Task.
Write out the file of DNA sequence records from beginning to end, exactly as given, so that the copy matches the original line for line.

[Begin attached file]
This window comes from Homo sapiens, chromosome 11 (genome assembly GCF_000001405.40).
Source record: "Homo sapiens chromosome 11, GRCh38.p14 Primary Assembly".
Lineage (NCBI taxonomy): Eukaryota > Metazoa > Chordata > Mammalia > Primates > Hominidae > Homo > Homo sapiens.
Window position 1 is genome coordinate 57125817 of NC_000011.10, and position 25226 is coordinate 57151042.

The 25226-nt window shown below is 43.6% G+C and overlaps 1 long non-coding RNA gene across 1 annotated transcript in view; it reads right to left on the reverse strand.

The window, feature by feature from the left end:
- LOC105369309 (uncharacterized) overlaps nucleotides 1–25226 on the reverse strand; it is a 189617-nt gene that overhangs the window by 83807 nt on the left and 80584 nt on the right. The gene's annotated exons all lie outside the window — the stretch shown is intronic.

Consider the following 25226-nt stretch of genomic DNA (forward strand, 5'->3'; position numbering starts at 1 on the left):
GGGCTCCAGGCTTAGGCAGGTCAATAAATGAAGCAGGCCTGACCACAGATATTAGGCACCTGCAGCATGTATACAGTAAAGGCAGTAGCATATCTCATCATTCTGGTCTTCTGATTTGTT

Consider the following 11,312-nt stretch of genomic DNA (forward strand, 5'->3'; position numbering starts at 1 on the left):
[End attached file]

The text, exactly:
This window comes from Homo sapiens, chromosome 11 (genome assembly GCF_000001405.40).
Source record: "Homo sapiens chromosome 11, GRCh38.p14 Primary Assembly".
Lineage (NCBI taxonomy): Eukaryota > Metazoa > Chordata > Mammalia > Primates > Hominidae > Homo > Homo sapiens.
Window position 1 is genome coordinate 57125817 of NC_000011.10, and position 25226 is coordinate 57151042.

The 25226-nt window shown below is 43.6% G+C and overlaps 1 long non-coding RNA gene across 1 annotated transcript in view; it reads right to left on the reverse strand.

The window, feature by feature from the left end:
- LOC105369309 (uncharacterized) overlaps nucleotides 1–25226 on the reverse strand; it is a 189617-nt gene that overhangs the window by 83807 nt on the left and 80584 nt on the right. The gene's annotated exons all lie outside the window — the stretch shown is intronic.

Consider the following 25226-nt stretch of genomic DNA (forward strand, 5'->3'; position numbering starts at 1 on the left):
GGGCTCCAGGCTTAGGCAGGTCAATAAATGAAGCAGGCCTGACCACAGATATTAGGCACCTGCAGCATGTATACAGTAAAGGCAGTAGCATATCTCATCATTCTGGTCTTCTGATTTGTT

Consider the following 11,312-nt stretch of genomic DNA (forward strand, 5'->3'; position numbering starts at 1 on the left):